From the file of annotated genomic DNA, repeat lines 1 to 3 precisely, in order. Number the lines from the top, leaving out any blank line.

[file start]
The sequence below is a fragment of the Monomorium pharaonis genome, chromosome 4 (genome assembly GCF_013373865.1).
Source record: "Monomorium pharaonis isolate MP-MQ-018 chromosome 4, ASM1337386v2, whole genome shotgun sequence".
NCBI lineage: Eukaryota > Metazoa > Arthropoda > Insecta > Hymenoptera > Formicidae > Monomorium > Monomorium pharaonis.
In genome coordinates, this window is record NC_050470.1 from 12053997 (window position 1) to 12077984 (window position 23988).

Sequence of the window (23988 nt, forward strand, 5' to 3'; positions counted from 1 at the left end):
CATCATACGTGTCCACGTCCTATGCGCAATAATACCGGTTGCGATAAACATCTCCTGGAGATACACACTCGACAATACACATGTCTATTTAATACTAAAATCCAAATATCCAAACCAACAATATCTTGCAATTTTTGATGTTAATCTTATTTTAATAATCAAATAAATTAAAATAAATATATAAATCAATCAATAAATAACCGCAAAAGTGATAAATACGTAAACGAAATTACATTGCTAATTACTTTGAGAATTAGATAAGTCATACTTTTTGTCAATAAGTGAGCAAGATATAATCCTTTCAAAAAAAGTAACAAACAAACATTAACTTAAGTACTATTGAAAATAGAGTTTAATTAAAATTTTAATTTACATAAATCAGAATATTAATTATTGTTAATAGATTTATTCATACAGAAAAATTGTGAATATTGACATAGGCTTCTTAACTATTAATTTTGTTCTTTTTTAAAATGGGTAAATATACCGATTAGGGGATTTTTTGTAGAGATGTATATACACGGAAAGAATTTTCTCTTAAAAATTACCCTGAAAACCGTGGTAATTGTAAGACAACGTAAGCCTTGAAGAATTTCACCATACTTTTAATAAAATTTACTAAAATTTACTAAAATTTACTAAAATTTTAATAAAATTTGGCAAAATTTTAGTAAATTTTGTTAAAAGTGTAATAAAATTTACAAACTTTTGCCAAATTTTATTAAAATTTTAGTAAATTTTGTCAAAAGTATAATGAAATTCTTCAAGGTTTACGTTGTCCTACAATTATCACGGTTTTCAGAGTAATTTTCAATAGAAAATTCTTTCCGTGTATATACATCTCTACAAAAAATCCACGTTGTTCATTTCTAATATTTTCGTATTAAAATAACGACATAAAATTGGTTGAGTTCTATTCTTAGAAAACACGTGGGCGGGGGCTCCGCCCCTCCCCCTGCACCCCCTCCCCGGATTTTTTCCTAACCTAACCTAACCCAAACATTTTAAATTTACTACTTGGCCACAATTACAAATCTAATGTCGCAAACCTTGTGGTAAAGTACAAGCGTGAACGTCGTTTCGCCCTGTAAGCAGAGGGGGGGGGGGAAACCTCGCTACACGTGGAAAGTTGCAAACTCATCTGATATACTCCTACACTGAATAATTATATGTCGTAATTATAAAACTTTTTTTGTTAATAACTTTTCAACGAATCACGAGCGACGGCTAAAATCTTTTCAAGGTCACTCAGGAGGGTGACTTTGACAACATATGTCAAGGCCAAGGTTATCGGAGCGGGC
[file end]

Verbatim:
The sequence below is a fragment of the Monomorium pharaonis genome, chromosome 4 (genome assembly GCF_013373865.1).
Source record: "Monomorium pharaonis isolate MP-MQ-018 chromosome 4, ASM1337386v2, whole genome shotgun sequence".
NCBI lineage: Eukaryota > Metazoa > Arthropoda > Insecta > Hymenoptera > Formicidae > Monomorium > Monomorium pharaonis.